Considering Congress is now asking for James Comey to testify and the FBI to turnover any memos that he had written, suddenly the “I”-word isn’t so out of the question…

 

 

Takeaway #3: President Trump’s Reckless Actions Have Very Clear Consequences

 

In what we have learned in the past 48-hours, it’s almost impossible to justify what President Trump did.

 

Period.

 

What makes this more maddening is that Russia does not share the US’ foreign policy interests. Especially when it comes to dealing with terrorist organizations like ISIS. Considering they’re directly backing the Assad regime in Syria, US intel regarding ISIS could be a major strategic boon for Russia, an area where their interests most definitely don’t align with the US’.

 

Also on an administrative level, this makes it almost impossible for the Trump administration to properly govern within the executive branch! Between the firing of James Comey as FBI Director and leaking classified US intelligence, multiple reports have intelligence agencies now being very hesitant of collaborating with the White House. And rightfully so.

 

For intelligence agencies like the FBI or CIA, confidential information is shared on the understanding that the information won’t be dispersed without their general permission. However, if you have a president giving away confidential information to hostile foreign entities (ie Russia), then that trust between intelligence agencies and the executive branch could be completely severed. If that happens, creating appropriate foreign policy measures become almost impossible.

 

That’s a problem that can’t be fixed easily.

 

 

Takeaway #4: It’s Getting Harder-and-Harder for the GOP to Brush-Off President Trump’s Actions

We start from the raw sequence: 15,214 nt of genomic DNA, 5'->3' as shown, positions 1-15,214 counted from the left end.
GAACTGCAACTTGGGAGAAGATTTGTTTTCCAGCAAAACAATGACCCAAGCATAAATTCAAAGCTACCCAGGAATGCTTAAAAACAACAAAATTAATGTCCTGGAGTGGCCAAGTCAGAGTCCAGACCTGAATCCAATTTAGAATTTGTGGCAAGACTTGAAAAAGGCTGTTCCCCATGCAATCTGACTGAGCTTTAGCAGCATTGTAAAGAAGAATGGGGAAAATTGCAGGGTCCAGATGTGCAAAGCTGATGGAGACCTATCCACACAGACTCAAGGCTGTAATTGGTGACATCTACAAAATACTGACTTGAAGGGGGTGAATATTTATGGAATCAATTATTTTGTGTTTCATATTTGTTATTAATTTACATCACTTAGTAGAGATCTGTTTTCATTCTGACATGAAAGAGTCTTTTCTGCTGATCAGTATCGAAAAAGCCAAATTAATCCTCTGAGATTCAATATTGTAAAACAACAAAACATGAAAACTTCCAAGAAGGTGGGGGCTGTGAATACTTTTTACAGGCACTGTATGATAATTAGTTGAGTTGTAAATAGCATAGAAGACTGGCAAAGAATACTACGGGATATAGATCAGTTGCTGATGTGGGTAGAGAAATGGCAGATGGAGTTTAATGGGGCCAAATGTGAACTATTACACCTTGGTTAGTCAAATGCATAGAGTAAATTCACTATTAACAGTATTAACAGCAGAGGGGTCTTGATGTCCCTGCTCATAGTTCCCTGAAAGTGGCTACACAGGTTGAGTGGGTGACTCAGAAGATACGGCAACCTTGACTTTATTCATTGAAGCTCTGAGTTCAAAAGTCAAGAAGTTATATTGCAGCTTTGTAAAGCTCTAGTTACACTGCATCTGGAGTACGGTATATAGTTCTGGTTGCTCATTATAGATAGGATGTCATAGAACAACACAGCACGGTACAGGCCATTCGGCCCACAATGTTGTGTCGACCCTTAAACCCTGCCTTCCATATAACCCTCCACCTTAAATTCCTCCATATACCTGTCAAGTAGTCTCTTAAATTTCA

The Daily Show on Monday did an impressive job of finding tweets from Republicans that had criticized Hillary Clinton over her private email server and how it handled classified information. But now, in regards to President Trump leaking classified information to Russian diplomats or having potentially obstructed and FBI investigation…

 

 

For Republicans, having a president that isn’t interested in the details of public policy, is a boon for the Congressional GOP. In many ways, it gives them way to create a conservative agenda without the usual pushback from a presidential administration that tries to influence policies toward the center. But as we all see now, this is coming at a cost.

 

Over the past few months, Republicans have defended President Trump on some of his most questionable decisions while in the White House. But if the stories of President Trump trying to obstruct an FBI investigation are true, then Republicans find themselves in a place they most definitely don’t want to be; defending an indefensible president.

 

From here on out, it’s only going to get harder for the GOP.

 

 

(Photo Credit: Russian Embassy Flicker)

 

Leave a Comment

Filed under Features, TPT Originals

Leave a Reply

Your email address will not be published.